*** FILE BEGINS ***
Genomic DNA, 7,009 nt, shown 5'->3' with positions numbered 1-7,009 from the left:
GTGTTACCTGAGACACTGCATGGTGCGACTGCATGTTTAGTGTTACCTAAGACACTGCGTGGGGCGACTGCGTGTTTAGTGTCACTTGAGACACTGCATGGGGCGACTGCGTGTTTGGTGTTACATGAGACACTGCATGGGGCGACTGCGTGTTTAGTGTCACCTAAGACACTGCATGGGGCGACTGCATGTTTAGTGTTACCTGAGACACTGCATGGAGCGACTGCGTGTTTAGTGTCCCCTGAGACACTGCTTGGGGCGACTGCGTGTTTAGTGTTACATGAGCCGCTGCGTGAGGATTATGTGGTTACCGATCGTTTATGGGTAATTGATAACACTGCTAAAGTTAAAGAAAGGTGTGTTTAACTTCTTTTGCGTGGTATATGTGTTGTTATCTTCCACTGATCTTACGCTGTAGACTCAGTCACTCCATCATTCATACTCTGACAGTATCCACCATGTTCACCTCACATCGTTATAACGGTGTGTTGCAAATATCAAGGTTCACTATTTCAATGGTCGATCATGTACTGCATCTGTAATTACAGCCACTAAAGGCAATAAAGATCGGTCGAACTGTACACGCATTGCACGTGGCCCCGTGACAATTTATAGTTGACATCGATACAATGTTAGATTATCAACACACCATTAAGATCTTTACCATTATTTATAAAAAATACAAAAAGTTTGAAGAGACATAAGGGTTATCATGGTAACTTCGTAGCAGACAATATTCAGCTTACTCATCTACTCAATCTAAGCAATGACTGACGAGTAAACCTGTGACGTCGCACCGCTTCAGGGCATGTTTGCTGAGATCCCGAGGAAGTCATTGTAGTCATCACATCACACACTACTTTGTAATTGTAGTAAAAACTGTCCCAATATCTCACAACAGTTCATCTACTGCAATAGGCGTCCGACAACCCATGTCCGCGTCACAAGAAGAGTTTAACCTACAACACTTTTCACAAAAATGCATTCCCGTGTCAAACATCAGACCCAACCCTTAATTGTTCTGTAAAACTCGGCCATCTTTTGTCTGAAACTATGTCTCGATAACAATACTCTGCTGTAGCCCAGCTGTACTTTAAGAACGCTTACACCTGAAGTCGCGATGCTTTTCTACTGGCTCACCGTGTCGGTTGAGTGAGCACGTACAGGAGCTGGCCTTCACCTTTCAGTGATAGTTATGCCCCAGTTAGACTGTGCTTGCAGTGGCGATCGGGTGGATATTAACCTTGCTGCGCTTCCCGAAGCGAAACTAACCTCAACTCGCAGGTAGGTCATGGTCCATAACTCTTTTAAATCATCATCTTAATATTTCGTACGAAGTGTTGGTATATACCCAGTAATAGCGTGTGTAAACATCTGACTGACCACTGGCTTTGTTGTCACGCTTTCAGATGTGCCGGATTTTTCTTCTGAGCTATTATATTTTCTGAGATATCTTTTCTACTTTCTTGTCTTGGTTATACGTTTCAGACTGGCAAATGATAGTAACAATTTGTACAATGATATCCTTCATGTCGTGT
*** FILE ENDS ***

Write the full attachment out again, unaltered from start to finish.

Genomic DNA, 7,009 nt, shown 5'->3' with positions numbered 1-7,009 from the left:
GTGTTACCTGAGACACTGCATGGTGCGACTGCATGTTTAGTGTTACCTAAGACACTGCGTGGGGCGACTGCGTGTTTAGTGTCACTTGAGACACTGCATGGGGCGACTGCGTGTTTGGTGTTACATGAGACACTGCATGGGGCGACTGCGTGTTTAGTGTCACCTAAGACACTGCATGGGGCGACTGCATGTTTAGTGTTACCTGAGACACTGCATGGAGCGACTGCGTGTTTAGTGTCCCCTGAGACACTGCTTGGGGCGACTGCGTGTTTAGTGTTACATGAGCCGCTGCGTGAGGATTATGTGGTTACCGATCGTTTATGGGTAATTGATAACACTGCTAAAGTTAAAGAAAGGTGTGTTTAACTTCTTTTGCGTGGTATATGTGTTGTTATCTTCCACTGATCTTACGCTGTAGACTCAGTCACTCCATCATTCATACTCTGACAGTATCCACCATGTTCACCTCACATCGTTATAACGGTGTGTTGCAAATATCAAGGTTCACTATTTCAATGGTCGATCATGTACTGCATCTGTAATTACAGCCACTAAAGGCAATAAAGATCGGTCGAACTGTACACGCATTGCACGTGGCCCCGTGACAATTTATAGTTGACATCGATACAATGTTAGATTATCAACACACCATTAAGATCTTTACCATTATTTATAAAAAATACAAAAAGTTTGAAGAGACATAAGGGTTATCATGGTAACTTCGTAGCAGACAATATTCAGCTTACTCATCTACTCAATCTAAGCAATGACTGACGAGTAAACCTGTGACGTCGCACCGCTTCAGGGCATGTTTGCTGAGATCCCGAGGAAGTCATTGTAGTCATCACATCACACACTACTTTGTAATTGTAGTAAAAACTGTCCCAATATCTCACAACAGTTCATCTACTGCAATAGGCGTCCGACAACCCATGTCCGCGTCACAAGAAGAGTTTAACCTACAACACTTTTCACAAAAATGCATTCCCGTGTCAAACATCAGACCCAACCCTTAATTGTTCTGTAAAACTCGGCCATCTTTTGTCTGAAACTATGTCTCGATAACAATACTCTGCTGTAGCCCAGCTGTACTTTAAGAACGCTTACACCTGAAGTCGCGATGCTTTTCTACTGGCTCACCGTGTCGGTTGAGTGAGCACGTACAGGAGCTGGCCTTCACCTTTCAGTGATAGTTATGCCCCAGTTAGACTGTGCTTGCAGTGGCGATCGGGTGGATATTAACCTTGCTGCGCTTCCCGAAGCGAAACTAACCTCAACTCGCAGGTAGGTCATGGTCCATAACTCTTTTAAATCATCATCTTAATATTTCGTACGAAGTGTTGGTATATACCCAGTAATAGCGTGTGTAAACATCTGACTGACCACTGGCTTTGTTGTCACGCTTTCAGATGTGCCGGATTTTTCTTCTGAGCTATTATATTTTCTGAGATATCTTTTCTACTTTCTTGTCTTGGTTATACGTTTCAGACTGGCAAATGATAGTAACAATTTGTACAATGATATCCTTCATGTCGTGT